When not to use: during a game/ prior to a game.


COMPRESSION GARMENTS

Compression vests/ pants are designed to create a compression gradient from distal (furthest from the body e.g. ankle) to proximal (closest to the body eg hip). Research is also limited in this area in regards to amount/ gradient of optimal compression, although few studies that have been completed show improved perceived results from the use of wearing these post AFL games.

When to use: immediately following exercise, up to 15 hours’ post. For sports where compression can be used during events e.g. long distance running, cycling, rowing etc. this can be effective also.

When not to use: One study recommends not to warm up with compression if they are not permitted during the event although there is not sufficient data gained to be able to make a clinical call.


ACTIVE RECOVERY

This may include a small low intensity 10-15-minute walk or bike ride post exercise.

What it does: increases blood flow to working muscles and helps reduce muscle toxins (CK, Lactic Acid) also creates vaso dilation. This enables increased ROM, although can add stress to joints if completed following high exertion, aerobic activity/ events.

When to use: immediately post exercise (cool down) and again 5-12 hours’ post. Or is effective if you have multiple events in the one day. Active recovery immediately post event is ideal for sub maximal aerobic exertion e.g. hockey, Football, Basketball, swimming, Cross fit, Athletics.

When not to use: maximal exertion events, such as marathon, triathlon (long distance), road run/ Trail run. For these events there may be more effective and less energy demanding recovery techniques see below.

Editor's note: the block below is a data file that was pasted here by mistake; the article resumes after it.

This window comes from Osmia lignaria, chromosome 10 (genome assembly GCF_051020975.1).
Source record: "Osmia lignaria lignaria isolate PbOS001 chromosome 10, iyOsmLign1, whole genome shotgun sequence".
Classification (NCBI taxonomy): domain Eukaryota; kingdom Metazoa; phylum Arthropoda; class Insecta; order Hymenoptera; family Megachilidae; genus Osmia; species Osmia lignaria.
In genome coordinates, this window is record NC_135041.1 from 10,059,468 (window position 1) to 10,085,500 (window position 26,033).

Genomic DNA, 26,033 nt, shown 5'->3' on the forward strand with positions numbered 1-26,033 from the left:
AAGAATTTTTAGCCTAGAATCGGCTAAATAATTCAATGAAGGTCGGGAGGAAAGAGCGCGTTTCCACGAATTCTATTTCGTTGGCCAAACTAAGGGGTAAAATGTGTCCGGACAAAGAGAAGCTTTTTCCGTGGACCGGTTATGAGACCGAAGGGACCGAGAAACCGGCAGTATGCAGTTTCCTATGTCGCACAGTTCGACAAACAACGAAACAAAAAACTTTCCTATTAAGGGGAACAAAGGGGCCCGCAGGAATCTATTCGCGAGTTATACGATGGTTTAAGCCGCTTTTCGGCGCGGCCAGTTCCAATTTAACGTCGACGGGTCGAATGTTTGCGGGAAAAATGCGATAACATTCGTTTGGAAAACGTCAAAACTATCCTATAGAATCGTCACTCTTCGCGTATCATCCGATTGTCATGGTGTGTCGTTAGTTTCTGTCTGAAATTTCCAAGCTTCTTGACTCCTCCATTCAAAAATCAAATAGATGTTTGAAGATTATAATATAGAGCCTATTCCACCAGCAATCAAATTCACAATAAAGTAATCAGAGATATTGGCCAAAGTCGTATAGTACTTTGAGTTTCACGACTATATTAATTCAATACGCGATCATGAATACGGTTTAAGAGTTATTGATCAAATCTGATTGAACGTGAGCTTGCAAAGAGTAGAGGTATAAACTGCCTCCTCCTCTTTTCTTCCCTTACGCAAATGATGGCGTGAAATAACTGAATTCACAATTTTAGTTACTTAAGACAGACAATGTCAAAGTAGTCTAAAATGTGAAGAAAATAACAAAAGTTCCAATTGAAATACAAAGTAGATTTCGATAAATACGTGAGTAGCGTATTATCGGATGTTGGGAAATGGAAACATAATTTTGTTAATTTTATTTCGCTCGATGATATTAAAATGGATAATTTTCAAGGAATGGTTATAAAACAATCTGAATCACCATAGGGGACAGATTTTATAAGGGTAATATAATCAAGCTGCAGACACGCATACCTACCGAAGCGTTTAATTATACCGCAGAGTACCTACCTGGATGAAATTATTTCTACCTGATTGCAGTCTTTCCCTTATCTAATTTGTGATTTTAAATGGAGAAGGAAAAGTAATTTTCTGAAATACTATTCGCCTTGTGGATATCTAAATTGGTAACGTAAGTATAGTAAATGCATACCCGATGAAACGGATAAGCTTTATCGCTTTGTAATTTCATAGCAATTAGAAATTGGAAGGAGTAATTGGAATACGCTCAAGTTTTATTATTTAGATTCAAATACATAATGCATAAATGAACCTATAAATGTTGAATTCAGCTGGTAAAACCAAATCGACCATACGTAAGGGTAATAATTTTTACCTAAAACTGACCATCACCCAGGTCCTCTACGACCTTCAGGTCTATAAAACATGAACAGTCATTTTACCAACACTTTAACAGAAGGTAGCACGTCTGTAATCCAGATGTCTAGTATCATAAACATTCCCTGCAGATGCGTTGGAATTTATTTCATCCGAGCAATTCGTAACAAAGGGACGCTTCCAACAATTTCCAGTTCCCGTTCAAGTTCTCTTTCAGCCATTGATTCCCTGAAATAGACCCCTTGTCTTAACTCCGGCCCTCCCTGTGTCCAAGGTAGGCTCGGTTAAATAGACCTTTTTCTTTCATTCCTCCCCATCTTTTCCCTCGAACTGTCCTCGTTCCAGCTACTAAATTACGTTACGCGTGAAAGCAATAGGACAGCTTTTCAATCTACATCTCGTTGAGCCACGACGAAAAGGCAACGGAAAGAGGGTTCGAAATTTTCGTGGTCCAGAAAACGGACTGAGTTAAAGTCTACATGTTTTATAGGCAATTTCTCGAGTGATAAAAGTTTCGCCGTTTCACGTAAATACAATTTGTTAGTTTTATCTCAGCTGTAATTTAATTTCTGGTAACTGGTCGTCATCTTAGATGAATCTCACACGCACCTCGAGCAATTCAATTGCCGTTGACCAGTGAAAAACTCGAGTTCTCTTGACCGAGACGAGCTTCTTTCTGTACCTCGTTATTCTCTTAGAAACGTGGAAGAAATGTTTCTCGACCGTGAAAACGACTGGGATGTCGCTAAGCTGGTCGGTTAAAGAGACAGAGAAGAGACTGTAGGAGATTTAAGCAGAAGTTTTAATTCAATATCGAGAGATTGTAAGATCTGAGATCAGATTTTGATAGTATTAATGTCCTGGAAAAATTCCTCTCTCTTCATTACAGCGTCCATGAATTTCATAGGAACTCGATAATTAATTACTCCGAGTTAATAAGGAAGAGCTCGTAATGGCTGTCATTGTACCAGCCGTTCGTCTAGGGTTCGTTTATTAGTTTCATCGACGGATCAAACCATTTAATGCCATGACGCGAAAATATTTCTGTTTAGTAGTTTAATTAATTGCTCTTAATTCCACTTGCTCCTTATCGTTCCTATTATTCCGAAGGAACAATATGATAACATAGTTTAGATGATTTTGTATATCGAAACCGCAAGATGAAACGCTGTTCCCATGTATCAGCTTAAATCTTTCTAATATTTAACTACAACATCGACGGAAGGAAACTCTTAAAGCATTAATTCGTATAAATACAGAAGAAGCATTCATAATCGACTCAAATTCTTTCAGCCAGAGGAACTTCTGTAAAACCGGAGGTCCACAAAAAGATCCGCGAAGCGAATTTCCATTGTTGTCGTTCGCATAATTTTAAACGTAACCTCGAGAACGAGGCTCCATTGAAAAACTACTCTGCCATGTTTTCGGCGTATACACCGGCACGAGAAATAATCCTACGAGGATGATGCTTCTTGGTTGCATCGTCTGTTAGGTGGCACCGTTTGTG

STRETCHING

There are multiple types of stretching, static stretching is most common post exercise and also most studied. There is little research that supports increased rate of recovery due to stretching alone, however many anecdotal studies suggest stretching post exercise reduces the sensation of pain and enables increased range of motion around various joints.

As suggested in a review by ASCA 2011 there are no studies which conclude stretching to be detrimental for recovery. Ideal cycle for stretching involves holding each stretch for 30 seconds, and repeating each muscle group 2-3 times.

What it does: increases range of movement around a joint, relaxes tight muscles and reduces muscle spasm.

When to use: can be used throughout exercise as required, and immediately post exercise, and as required ongoing.

When not to use: in the instance of injury e.g. muscle tear/ strain as stretching can create increased damaged to the site of the injury.

OTHER MODALATIES TO AID RECOVERY


MASSAGE: this can be an adjunct to recovery 48 hours post strenuous exercise. Benefits include release of tight muscles, improves range of motion, increases blood flow, eliminated toxins from fatigued muscles. Also by releasing trigger points enables greater portion of the entire muscle to be utilised for the next bout of exercise. Important to note following a massage it can ache following treatment.